Boksburg prisoners have to drink water from geyser
Raft of complaints about state of correctional facility
Thousands of Boksburg Correctional Services inmates are reportedly drinking water from a hot geyser because the main water pipe to the prison has been out of order for more than 30 days.
Two of the prisoners reached out to Groundup after attempts to resolve complaints about prison conditions with management appear to have come to naught.
They also complain that the food is sub-standard and unhygienic, and prisoners are being dished up rotten apples and poorly prepared food – which management apparently blames on the suppliers.
Even more concerning are their reports that the prison hospital is inadequately equipped. According to sources in the prison hospital, nurses say this recently contributed to the deaths of two inmates admitted to the hospital, one with stab wounds. The hospital lacks basic supplies such as oxygen tanks.
“The main water pipe to the prison has been broken now for more than 30 days, so we have to drink from a hot water geyser,” says Thabiso Zwane, one of the inmates. “We met with prison management and they promised to resolve the matter several weeks ago, but so far nothing has been done.”
Groundup has been given a list of complaints raised with management, including:
Unhygienic preparation of food by inmates with no training in this field, which is affecting the health of those with medical conditions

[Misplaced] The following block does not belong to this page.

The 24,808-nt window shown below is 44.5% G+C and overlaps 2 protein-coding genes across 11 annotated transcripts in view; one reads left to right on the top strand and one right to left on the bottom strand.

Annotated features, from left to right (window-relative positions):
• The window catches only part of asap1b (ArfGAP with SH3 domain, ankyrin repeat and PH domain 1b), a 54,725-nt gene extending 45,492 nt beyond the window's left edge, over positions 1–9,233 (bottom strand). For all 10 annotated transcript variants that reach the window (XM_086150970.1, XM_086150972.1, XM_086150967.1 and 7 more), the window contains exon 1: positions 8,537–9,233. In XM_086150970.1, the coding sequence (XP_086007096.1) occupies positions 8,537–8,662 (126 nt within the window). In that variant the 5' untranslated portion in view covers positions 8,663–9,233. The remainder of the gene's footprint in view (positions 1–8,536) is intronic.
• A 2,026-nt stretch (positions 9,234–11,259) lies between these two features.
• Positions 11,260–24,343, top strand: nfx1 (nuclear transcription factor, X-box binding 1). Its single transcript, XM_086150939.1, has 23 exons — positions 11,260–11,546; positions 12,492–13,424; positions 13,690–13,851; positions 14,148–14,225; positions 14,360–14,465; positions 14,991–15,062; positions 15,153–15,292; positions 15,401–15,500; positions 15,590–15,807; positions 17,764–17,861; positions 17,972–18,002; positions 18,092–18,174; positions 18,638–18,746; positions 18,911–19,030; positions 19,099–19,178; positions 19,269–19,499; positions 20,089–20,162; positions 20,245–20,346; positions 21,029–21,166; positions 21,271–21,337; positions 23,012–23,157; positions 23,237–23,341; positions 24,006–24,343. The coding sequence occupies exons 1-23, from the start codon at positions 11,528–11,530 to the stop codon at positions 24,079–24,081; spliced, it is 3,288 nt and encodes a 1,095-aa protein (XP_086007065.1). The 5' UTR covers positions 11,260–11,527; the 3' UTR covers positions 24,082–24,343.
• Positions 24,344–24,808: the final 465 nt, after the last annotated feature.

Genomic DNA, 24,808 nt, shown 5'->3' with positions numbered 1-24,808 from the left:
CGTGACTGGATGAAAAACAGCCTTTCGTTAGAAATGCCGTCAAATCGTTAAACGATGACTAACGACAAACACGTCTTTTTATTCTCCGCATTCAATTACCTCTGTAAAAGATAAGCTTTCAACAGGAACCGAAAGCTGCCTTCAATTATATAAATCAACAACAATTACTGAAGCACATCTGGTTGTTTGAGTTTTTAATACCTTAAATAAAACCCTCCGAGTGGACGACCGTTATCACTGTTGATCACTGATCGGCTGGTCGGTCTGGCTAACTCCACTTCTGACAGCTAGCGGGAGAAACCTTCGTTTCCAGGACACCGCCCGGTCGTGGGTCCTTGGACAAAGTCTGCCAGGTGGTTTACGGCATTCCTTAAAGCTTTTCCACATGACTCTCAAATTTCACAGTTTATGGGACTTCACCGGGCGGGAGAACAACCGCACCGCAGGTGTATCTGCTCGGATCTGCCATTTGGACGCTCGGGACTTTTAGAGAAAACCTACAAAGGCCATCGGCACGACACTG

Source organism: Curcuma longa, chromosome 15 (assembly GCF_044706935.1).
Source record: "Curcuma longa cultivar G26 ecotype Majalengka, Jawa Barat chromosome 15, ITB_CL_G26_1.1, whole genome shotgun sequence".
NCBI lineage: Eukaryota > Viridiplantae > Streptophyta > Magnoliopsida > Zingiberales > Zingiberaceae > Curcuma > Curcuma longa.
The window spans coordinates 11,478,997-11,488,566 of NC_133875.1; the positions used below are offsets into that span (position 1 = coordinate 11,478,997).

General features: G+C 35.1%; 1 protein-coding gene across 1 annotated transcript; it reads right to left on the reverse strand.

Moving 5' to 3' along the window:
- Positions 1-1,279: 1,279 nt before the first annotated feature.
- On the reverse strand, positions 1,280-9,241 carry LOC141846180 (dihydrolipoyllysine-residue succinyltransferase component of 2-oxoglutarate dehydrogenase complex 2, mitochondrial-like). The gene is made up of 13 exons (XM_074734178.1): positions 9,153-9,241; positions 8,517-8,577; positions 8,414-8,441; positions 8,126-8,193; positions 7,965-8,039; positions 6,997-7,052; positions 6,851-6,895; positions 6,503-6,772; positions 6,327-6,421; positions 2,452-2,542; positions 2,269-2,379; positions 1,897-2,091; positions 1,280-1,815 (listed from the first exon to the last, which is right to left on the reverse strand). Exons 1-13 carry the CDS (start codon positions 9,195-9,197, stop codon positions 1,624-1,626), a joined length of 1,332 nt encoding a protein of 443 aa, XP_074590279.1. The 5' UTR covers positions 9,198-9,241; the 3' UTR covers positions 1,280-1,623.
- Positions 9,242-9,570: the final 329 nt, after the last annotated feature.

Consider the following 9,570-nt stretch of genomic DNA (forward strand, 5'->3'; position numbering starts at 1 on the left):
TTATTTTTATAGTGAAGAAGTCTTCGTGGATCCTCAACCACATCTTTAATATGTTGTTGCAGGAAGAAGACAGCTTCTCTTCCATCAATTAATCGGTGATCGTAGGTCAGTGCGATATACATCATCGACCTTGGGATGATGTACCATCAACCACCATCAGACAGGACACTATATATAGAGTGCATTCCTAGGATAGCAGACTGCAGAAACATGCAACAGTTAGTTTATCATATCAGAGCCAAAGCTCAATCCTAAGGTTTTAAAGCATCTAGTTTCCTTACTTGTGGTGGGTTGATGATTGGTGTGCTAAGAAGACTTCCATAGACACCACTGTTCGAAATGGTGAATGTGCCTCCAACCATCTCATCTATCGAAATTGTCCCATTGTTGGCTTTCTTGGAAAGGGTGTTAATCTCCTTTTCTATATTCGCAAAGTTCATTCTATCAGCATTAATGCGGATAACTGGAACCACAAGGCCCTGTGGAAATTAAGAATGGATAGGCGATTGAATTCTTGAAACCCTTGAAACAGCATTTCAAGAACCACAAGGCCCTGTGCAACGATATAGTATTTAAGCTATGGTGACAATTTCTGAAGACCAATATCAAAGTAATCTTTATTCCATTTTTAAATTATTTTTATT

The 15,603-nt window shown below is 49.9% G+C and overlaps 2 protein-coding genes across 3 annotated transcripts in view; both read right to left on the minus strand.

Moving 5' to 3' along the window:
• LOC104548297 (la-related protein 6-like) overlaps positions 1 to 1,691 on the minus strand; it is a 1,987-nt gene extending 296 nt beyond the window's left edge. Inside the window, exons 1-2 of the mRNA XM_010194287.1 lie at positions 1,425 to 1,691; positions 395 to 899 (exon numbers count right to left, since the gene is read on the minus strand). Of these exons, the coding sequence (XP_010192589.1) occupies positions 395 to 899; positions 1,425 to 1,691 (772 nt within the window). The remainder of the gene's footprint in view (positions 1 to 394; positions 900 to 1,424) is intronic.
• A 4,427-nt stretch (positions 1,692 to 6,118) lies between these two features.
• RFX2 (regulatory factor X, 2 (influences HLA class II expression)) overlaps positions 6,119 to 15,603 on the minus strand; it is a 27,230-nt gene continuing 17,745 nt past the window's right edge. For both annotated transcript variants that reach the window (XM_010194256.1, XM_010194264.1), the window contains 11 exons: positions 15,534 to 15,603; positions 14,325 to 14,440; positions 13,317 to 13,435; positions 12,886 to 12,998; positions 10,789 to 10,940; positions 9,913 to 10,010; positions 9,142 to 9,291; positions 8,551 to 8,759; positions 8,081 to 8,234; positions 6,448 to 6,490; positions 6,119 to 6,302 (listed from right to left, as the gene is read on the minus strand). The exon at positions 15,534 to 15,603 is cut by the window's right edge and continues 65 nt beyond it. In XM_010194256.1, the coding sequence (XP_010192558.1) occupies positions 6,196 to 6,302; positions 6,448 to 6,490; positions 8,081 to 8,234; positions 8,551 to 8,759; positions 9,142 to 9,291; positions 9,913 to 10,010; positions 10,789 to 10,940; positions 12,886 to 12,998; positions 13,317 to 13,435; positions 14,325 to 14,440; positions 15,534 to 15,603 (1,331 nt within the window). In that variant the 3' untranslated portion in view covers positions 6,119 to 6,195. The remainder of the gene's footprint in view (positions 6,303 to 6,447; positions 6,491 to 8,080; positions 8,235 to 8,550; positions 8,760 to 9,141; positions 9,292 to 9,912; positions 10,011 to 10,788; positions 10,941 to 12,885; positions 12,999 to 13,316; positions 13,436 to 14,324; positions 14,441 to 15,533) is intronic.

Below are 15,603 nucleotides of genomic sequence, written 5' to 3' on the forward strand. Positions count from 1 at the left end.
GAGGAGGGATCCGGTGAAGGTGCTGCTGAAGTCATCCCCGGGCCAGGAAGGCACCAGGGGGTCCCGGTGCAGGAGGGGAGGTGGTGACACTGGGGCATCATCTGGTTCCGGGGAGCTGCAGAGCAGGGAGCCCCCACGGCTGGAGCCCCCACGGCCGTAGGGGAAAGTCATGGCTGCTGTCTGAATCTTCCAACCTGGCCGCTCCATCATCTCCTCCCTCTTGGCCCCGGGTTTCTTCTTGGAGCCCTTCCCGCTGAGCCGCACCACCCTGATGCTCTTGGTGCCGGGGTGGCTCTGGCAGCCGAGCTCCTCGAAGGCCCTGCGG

The kitchen is unhygienic and cooking staff are issued basic protective clothing
Shortage of vital foods and nutrients due to “poor planning and corruption”
Sick inmates being given expired medication
Inmates being given medicines marked for other prisoners
Medicines prescribed by prison doctors are being delivered weeks late
Untrained and unqualified inmates being used as pharmacy assistants
Inmates infected with highly communicable diseases are not allowed to bring in private clothing in the winter months
United Nations rules for prisoners
United Nations Standard Minimum Rules for the Treatment of Prisoners (the Nelson Mandela Rules), which was signed last year, states the following:
1. Every prisoner shall be provided by the prison administration at the usual hours with food of nutritional value adequate for health and strength, of wholesome quality and well prepared and served.
2. Drinking water shall be available to every prisoner whenever he or she needs it.
A former prisoner, who spent three years in the Boksburg prison (and has asked to remain unnamed), told Groundup: “My personal experience, as I spent about three years in Boksburg, is that the food in Boksburg does not qualify with the standard rules. The food is not well prepared, and kitchen hygiene has been always a concern.”
In reply to questions put to it by Groundup, the Department of Correctional Services says claims that offenders are drinking water from a hot geyser “are incorrect and misleading as our normal water taps are currently supplying clean and normal water to our centre premises. The Boksburg Management Area is currently fixing a glorifier which is not operating after busting, with a contractor currently employed and working on site to ensure that we are up and running in no time”.
The prisoners reply that this is incorrect, saying not only are prisoners forced to drink water supplied from hot water geysers, but some passages in the prison are swimming in water due to pipe leaks. Groundup has seen evidence to substantiate the prisoners’ complaint and is satisfied these are substantially true.